US - Exactly one year after the largest corporate pension funds touted a 100% funded status, liabilities hit a record high while solvency levels swooped to 75% last month, according to data by Milliman.
Total assets of the defined benefit schemes in the Milliman 100 Pension Funding Index totalled US$1.007trn at the end of August, while liabilities reached US$1.341trn. The August decline to 75%, from 75.4% the previous month, marks the fourth straight month of declines.
Milliman principal and consulting actuary John Ehrhardt said: "August was something of a milestone month. Not only did pension liabilities hit an all-time high for the second straight month, but it was one year ago exactly that pension funding last stood above 100%."
Over the past year, the cumulative return was -9.78%, Milliman said.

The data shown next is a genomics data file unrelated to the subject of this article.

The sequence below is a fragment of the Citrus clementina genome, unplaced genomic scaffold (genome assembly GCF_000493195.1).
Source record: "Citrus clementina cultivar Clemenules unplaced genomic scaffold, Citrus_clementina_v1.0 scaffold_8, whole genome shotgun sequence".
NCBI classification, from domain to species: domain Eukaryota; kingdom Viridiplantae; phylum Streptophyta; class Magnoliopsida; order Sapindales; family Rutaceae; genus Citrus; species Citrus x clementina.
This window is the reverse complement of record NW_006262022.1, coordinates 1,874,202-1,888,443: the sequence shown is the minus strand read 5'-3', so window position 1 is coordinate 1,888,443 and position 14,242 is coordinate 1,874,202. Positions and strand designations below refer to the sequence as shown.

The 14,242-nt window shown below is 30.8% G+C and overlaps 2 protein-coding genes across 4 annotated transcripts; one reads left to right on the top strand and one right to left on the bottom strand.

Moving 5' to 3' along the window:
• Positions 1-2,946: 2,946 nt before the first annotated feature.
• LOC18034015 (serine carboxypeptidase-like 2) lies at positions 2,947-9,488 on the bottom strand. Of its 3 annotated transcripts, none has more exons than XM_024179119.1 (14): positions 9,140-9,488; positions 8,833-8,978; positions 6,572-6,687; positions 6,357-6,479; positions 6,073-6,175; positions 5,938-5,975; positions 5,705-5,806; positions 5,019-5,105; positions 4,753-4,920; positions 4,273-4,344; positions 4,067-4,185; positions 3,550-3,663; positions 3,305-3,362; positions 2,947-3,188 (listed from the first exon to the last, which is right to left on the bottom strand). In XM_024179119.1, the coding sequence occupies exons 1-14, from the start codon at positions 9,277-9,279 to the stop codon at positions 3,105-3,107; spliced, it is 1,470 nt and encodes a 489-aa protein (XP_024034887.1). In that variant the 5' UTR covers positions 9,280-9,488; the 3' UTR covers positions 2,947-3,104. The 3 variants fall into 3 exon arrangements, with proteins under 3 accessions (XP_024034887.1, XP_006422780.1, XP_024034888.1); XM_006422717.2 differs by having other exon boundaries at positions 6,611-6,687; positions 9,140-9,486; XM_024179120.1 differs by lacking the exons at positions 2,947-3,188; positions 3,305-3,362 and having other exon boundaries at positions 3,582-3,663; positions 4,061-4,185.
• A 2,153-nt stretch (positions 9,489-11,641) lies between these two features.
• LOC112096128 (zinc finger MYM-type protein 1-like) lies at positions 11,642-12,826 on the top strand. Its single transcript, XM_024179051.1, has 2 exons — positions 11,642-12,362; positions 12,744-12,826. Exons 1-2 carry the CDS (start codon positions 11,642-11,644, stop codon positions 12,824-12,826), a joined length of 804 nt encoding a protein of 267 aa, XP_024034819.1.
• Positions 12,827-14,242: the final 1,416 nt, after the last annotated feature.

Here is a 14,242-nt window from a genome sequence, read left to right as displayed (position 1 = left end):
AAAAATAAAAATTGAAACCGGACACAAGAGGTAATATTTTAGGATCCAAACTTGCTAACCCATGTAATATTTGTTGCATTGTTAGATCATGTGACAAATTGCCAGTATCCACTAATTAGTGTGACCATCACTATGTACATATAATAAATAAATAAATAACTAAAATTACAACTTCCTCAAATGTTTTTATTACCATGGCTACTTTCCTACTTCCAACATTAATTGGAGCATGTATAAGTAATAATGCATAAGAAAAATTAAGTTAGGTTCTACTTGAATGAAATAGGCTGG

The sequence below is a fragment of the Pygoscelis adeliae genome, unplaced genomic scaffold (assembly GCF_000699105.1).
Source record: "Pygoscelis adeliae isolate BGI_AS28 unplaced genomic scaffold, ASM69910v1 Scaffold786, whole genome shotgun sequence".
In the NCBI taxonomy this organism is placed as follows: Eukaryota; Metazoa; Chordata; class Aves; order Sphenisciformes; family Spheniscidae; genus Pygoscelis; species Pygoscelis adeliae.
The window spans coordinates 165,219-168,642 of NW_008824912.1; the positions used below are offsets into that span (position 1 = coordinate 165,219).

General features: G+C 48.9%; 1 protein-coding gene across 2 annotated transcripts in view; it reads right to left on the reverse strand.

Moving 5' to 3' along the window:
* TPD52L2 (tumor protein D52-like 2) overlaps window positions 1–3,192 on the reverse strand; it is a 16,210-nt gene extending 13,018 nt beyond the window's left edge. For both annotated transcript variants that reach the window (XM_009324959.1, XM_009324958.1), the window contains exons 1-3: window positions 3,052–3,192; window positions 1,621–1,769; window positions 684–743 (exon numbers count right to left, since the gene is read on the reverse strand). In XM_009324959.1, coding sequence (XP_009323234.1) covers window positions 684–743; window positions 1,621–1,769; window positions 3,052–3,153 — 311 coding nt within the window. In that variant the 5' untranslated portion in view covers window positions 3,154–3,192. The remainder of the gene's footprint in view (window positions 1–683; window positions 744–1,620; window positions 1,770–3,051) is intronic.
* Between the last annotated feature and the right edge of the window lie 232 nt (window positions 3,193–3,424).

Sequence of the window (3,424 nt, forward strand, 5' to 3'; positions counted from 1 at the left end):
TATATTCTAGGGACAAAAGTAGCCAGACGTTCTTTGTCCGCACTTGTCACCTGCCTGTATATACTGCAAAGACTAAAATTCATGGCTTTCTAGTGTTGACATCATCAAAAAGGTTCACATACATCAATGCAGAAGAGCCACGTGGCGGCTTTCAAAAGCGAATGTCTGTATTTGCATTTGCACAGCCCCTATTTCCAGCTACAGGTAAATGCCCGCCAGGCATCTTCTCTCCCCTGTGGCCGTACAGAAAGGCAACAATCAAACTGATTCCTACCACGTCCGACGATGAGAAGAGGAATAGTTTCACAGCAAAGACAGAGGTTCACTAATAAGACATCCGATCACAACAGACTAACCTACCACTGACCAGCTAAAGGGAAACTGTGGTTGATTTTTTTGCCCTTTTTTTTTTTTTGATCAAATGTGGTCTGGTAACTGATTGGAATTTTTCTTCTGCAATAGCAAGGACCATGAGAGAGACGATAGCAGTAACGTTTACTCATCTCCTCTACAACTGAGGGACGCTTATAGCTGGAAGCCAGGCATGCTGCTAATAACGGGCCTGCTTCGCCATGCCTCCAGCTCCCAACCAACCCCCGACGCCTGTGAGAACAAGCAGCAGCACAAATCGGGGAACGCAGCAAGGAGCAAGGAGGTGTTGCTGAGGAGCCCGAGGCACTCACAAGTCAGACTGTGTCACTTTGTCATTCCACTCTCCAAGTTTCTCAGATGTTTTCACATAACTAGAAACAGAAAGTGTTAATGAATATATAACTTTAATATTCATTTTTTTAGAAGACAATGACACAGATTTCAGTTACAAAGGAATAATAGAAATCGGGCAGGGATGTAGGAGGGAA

However, the companies expect an average rate of return of 8.1% for 2009.
"With an expected return of 8.1% and a discount rate of 5.34% for the balance of 2009, the funded status of the Milliman 100 pension plans is projected to slightly increase, with an expected pension deficit of $331bn and a funded ratio of 75.5% as of December 31. Asset returns of 28.5% for the rest of 2009 would result in a funded ratio of 80% and a projected deficit of $270bn at the end of the year," the firm said.
A number of pension schemes have been prompted to lock in gains with a move into bonds after the estimated deficit across FTSE 100 DB pension schemes improved by £36bn, over the 12 months ending 30 June last year, JLT Employment Benefits found.
HM Treasury has agreed in principle to give NEST a £329m contingent liability guarantee in the event of the master trust's wind up or closure.
AMP Capital has set up a dedicated team to help institutional investors, including pension funds, invest in infrastructure through direct equity allocations.